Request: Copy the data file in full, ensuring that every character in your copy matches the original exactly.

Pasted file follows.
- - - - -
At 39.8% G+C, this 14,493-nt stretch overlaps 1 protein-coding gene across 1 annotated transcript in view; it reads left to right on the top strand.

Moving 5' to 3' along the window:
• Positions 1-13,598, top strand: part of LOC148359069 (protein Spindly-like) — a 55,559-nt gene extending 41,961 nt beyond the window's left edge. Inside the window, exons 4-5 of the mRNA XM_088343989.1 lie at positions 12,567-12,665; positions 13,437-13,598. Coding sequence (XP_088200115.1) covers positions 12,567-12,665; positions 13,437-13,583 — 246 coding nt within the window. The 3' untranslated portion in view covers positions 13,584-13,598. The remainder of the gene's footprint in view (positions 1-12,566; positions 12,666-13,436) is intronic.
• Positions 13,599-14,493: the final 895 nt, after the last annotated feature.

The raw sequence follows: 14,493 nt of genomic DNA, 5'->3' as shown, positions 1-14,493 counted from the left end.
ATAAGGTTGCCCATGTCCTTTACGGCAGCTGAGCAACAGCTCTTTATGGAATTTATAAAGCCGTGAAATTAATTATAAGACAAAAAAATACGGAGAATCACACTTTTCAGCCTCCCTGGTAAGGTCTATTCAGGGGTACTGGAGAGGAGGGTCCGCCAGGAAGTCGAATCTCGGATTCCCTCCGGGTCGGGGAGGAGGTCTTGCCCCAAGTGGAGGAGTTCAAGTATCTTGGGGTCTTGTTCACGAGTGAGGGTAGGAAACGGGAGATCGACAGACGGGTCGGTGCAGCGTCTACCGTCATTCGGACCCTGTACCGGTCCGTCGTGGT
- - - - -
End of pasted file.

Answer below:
At 39.8% G+C, this 14,493-nt stretch overlaps 1 protein-coding gene across 1 annotated transcript in view; it reads left to right on the top strand.

Moving 5' to 3' along the window:
• Positions 1-13,598, top strand: part of LOC148359069 (protein Spindly-like) — a 55,559-nt gene extending 41,961 nt beyond the window's left edge. Inside the window, exons 4-5 of the mRNA XM_088343989.1 lie at positions 12,567-12,665; positions 13,437-13,598. Coding sequence (XP_088200115.1) covers positions 12,567-12,665; positions 13,437-13,583 — 246 coding nt within the window. The 3' untranslated portion in view covers positions 13,584-13,598. The remainder of the gene's footprint in view (positions 1-12,566; positions 12,666-13,436) is intronic.
• Positions 13,599-14,493: the final 895 nt, after the last annotated feature.

The raw sequence follows: 14,493 nt of genomic DNA, 5'->3' as shown, positions 1-14,493 counted from the left end.
ATAAGGTTGCCCATGTCCTTTACGGCAGCTGAGCAACAGCTCTTTATGGAATTTATAAAGCCGTGAAATTAATTATAAGACAAAAAAATACGGAGAATCACACTTTTCAGCCTCCCTGGTAAGGTCTATTCAGGGGTACTGGAGAGGAGGGTCCGCCAGGAAGTCGAATCTCGGATTCCCTCCGGGTCGGGGAGGAGGTCTTGCCCCAAGTGGAGGAGTTCAAGTATCTTGGGGTCTTGTTCACGAGTGAGGGTAGGAAACGGGAGATCGACAGACGGGTCGGTGCAGCGTCTACCGTCATTCGGACCCTGTACCGGTCCGTCGTGGT